'Anabta, Eliyahu Crossing, Habla, Irtah (Sha'ar Efrayim), Te'enim Crossing, Tue 26.10.10, Afternoon

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Karen L., Gila P., Alma V. (new), Shoshi A. (reporting) Translation: Galia S


Tuesday, October 26, 2010, p.m.

Observers: Karen L., Gila P., Alma V. (new), Shoshi A. (reporting)

Translation: Galia S.




14:10 – The gate is open. In fact, these days the gate is always open at noon, from 13:00 to 14:15. No one passes. The soldiers are getting ready to close the gate. The Hummer is waiting for them.

We leave.


Eliyahu Gate


14:30 – Thin traffic in both directions.


14:45 – We are at the entrance to Hirbet Isla. Karen has made an appointment to meet with Abu Acram, the head of the village, but since we are early, he doesn't answer the phone. We go to the Agricultural Gate through the dirt road but we find it closed. On the other side of the patrol road five Palestinians are sitting waiting for the gate to open. It usually opens for 15 minutes only.


15:00 - We meet Abu Acram.


Hirbet Isla


Three families, about 1000 residents, live in the village. Up to the age of 9, the children go to school in the village. Later they are taken by taxis to Azzun. The entire village has about 1000-1250 acres of land, part of which is in the village itself and another part – on the other side of the fence.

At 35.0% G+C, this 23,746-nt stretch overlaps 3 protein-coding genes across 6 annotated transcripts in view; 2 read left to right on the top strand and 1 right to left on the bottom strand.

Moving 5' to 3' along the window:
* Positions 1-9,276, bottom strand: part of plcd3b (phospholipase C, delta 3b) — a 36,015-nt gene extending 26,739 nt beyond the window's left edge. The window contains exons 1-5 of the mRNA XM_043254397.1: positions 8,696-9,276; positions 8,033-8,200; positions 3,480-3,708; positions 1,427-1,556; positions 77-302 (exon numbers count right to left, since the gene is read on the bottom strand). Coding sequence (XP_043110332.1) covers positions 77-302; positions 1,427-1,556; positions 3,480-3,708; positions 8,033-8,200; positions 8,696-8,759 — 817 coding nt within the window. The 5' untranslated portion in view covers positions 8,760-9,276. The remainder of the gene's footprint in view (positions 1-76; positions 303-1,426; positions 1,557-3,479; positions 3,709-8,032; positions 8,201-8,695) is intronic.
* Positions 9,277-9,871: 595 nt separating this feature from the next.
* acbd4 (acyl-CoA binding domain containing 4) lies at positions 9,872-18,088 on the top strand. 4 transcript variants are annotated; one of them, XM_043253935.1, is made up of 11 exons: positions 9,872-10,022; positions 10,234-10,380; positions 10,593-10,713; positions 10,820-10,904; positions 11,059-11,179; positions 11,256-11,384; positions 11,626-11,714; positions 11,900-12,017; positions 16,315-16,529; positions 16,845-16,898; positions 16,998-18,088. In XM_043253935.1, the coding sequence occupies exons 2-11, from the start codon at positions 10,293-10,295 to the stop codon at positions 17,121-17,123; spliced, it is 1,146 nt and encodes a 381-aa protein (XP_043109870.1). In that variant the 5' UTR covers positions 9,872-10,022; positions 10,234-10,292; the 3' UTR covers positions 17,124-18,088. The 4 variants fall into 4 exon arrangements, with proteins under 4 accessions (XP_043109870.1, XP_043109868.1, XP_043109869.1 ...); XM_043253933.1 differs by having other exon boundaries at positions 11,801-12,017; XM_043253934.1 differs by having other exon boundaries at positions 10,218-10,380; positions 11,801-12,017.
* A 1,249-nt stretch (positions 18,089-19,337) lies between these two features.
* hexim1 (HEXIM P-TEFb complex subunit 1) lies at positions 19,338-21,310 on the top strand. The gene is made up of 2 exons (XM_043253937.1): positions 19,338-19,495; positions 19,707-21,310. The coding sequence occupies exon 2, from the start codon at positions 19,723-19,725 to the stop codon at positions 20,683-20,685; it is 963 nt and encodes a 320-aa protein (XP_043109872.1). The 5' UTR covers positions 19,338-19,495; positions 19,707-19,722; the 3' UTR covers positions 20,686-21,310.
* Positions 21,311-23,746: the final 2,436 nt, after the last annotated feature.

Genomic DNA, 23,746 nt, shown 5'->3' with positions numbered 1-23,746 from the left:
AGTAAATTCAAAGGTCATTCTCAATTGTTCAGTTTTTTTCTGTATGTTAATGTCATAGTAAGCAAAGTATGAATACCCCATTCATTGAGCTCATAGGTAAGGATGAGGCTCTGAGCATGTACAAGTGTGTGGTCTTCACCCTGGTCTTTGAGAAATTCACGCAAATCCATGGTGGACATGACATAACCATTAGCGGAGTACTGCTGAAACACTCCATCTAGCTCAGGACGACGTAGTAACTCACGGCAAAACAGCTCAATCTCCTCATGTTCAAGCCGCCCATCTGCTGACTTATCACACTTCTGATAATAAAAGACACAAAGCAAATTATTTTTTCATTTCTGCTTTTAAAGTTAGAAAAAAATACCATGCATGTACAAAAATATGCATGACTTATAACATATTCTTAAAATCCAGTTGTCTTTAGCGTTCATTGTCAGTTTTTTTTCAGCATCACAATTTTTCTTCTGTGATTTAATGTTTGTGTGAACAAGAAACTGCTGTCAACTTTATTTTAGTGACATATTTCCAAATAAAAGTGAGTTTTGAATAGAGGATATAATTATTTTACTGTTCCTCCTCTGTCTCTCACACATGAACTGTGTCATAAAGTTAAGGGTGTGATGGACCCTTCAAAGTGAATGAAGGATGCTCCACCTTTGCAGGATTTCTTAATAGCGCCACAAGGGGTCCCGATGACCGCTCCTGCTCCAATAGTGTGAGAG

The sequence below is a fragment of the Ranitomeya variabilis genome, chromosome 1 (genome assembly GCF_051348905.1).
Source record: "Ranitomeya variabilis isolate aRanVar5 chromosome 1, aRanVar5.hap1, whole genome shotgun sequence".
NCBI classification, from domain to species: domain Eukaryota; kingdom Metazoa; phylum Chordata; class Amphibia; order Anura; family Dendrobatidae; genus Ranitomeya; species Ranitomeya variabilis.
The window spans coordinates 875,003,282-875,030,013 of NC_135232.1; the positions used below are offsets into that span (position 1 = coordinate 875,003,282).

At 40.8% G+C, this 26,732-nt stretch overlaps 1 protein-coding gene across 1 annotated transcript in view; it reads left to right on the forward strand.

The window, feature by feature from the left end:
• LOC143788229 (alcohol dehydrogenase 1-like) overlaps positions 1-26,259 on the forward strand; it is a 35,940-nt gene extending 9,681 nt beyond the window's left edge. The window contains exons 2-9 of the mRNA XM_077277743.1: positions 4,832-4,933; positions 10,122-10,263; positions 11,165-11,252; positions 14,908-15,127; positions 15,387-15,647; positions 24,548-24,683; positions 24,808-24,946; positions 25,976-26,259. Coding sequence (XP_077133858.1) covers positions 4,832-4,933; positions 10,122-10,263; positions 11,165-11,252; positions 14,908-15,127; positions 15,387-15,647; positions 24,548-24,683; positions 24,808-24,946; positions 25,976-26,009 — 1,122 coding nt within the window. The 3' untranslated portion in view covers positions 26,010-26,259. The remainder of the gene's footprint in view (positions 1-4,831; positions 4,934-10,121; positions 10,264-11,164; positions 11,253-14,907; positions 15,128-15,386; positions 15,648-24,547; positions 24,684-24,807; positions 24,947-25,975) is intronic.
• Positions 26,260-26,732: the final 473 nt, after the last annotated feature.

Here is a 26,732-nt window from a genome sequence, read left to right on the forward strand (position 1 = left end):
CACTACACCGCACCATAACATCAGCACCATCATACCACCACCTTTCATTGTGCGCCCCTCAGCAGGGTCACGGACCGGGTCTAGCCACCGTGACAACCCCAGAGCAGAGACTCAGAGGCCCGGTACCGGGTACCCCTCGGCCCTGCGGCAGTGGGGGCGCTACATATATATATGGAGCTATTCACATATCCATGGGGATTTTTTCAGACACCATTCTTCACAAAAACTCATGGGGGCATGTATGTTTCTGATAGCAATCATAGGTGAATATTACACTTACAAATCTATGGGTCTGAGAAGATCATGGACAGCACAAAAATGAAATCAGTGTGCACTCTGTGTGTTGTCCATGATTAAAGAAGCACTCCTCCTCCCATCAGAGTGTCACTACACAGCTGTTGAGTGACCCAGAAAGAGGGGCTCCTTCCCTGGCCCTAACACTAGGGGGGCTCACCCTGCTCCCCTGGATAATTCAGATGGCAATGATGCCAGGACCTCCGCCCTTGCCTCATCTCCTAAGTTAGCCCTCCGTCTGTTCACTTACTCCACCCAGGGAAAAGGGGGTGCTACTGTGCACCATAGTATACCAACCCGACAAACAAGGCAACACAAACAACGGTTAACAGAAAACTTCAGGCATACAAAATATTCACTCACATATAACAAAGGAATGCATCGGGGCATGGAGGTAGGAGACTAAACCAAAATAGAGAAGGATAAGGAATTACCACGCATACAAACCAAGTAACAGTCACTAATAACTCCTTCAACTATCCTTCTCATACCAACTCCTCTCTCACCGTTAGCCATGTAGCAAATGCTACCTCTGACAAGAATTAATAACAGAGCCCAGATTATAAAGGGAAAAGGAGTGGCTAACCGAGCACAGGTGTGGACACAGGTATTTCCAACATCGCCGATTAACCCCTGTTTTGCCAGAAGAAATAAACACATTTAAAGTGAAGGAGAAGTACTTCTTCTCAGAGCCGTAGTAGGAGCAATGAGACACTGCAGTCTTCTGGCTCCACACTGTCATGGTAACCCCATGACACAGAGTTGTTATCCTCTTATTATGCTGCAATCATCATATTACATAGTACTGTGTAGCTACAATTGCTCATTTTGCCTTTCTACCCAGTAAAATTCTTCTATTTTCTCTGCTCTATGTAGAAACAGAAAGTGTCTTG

Abu Acram has seven children, five of whom didn't get permits to pass through the Agricultural Gate to work their lands. The two sons who got permits work in Israel and can help in the olive picking only at weekends.


Ninety percent of the village people who asked for passage permits got affirmative answers, and he has no idea why his sons were refused permits by the Shabak [Israeli General Security Service]. What he says is that if they did something wrong, they have to be prosecuted. Karen asked if they have spoken to the committee dealing with and they say that Tusia Cohen, a lawyer from Qdumim, has done it on their behalf but received no explanation, either.


His son, Muhammad, used to work in a ladder factory in Alfei Menashe, but three years ago his permit was taken by soldiers at the checkpoint and since then he hasn't been working.


Abu Acram asks us to help him get the permit. All the details he gives us will be passed to Tami C. and (or) Sylvia P.


According to him, a new settlement called Giv'at Tal is being set up near Alfei Menashe on lands stolen from the people of the village.